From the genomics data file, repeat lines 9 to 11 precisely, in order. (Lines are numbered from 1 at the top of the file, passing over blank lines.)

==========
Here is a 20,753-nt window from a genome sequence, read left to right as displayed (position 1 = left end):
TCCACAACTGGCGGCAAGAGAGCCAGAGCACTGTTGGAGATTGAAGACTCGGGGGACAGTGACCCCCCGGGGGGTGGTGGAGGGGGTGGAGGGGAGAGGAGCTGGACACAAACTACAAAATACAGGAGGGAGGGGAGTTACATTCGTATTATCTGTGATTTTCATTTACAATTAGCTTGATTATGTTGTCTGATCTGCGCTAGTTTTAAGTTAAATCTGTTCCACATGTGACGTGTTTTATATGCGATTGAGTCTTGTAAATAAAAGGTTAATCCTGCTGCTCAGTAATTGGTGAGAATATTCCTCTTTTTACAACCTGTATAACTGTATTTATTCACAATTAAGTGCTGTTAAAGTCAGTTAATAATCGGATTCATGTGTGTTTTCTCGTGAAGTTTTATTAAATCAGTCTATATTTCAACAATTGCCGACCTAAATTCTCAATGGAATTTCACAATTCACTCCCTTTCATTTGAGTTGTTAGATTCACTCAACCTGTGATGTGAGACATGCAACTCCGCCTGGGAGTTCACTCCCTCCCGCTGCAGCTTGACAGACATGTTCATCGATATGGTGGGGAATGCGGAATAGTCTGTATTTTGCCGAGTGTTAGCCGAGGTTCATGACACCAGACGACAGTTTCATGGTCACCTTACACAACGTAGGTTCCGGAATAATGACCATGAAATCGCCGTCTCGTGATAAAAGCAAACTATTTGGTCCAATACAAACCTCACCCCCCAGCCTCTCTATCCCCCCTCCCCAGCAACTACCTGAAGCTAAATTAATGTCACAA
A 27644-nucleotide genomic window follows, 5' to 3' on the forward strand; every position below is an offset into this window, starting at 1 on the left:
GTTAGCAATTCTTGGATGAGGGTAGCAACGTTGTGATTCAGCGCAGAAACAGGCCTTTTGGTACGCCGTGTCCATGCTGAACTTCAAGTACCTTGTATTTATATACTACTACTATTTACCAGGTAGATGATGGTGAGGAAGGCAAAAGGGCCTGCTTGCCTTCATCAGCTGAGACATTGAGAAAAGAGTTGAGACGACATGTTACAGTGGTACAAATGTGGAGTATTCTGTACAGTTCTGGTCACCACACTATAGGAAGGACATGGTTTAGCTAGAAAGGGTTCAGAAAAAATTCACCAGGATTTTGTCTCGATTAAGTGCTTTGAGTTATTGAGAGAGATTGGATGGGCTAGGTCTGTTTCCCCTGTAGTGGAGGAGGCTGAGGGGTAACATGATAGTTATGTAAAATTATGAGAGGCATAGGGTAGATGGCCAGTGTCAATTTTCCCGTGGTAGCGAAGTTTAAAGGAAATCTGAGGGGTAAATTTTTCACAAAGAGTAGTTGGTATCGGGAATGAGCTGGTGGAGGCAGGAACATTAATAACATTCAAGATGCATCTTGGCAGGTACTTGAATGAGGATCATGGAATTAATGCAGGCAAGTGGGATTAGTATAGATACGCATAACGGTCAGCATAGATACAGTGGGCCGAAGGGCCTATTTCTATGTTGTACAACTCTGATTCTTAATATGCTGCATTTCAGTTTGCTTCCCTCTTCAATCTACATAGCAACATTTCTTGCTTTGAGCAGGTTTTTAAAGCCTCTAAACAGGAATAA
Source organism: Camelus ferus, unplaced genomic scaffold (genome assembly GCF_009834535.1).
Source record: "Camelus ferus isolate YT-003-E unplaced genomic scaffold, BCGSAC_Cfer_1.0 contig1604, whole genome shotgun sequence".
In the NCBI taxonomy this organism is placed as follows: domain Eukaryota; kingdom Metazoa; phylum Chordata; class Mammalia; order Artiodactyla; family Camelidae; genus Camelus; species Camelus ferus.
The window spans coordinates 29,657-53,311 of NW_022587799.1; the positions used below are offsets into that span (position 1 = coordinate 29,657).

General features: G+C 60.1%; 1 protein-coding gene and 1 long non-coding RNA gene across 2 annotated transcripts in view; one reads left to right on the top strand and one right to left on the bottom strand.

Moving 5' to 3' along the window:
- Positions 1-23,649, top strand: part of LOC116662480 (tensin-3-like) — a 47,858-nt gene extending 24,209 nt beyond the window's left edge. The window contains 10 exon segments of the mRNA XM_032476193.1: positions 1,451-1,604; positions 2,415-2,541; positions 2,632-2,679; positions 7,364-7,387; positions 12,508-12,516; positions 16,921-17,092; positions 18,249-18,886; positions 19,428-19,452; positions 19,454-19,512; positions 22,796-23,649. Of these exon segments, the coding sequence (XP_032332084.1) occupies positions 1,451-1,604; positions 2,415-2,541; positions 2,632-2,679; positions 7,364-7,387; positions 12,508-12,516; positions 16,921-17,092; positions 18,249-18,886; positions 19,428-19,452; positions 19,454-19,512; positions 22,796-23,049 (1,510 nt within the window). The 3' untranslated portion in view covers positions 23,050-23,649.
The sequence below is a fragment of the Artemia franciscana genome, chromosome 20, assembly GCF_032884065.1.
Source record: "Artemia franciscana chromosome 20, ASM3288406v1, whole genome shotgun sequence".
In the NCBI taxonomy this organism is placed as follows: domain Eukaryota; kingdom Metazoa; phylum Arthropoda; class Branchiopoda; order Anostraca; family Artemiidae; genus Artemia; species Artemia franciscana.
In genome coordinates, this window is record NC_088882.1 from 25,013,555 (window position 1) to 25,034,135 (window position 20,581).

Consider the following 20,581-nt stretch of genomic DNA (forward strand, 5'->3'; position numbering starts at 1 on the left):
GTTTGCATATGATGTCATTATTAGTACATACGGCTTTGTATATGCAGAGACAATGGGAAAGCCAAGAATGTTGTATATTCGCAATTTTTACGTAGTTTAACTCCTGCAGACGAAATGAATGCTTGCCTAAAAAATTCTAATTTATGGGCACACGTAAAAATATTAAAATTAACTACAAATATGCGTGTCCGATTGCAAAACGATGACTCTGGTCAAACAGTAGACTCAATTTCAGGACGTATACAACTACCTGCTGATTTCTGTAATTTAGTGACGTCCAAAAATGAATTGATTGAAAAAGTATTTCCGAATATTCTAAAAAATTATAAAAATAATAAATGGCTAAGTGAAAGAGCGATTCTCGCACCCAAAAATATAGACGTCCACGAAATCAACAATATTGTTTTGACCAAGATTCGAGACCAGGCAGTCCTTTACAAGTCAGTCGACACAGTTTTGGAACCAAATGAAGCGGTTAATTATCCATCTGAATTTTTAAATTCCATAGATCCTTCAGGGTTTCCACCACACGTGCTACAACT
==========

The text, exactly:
General features: G+C 60.1%; 1 protein-coding gene and 1 long non-coding RNA gene across 2 annotated transcripts in view; one reads left to right on the top strand and one right to left on the bottom strand.

Moving 5' to 3' along the window:
- Positions 1-23,649, top strand: part of LOC116662480 (tensin-3-like) — a 47,858-nt gene extending 24,209 nt beyond the window's left edge. The window contains 10 exon segments of the mRNA XM_032476193.1: positions 1,451-1,604; positions 2,415-2,541; positions 2,632-2,679; positions 7,364-7,387; positions 12,508-12,516; positions 16,921-17,092; positions 18,249-18,886; positions 19,428-19,452; positions 19,454-19,512; positions 22,796-23,649. Of these exon segments, the coding sequence (XP_032332084.1) occupies positions 1,451-1,604; positions 2,415-2,541; positions 2,632-2,679; positions 7,364-7,387; positions 12,508-12,516; positions 16,921-17,092; positions 18,249-18,886; positions 19,428-19,452; positions 19,454-19,512; positions 22,796-23,049 (1,510 nt within the window). The 3' untranslated portion in view covers positions 23,050-23,649.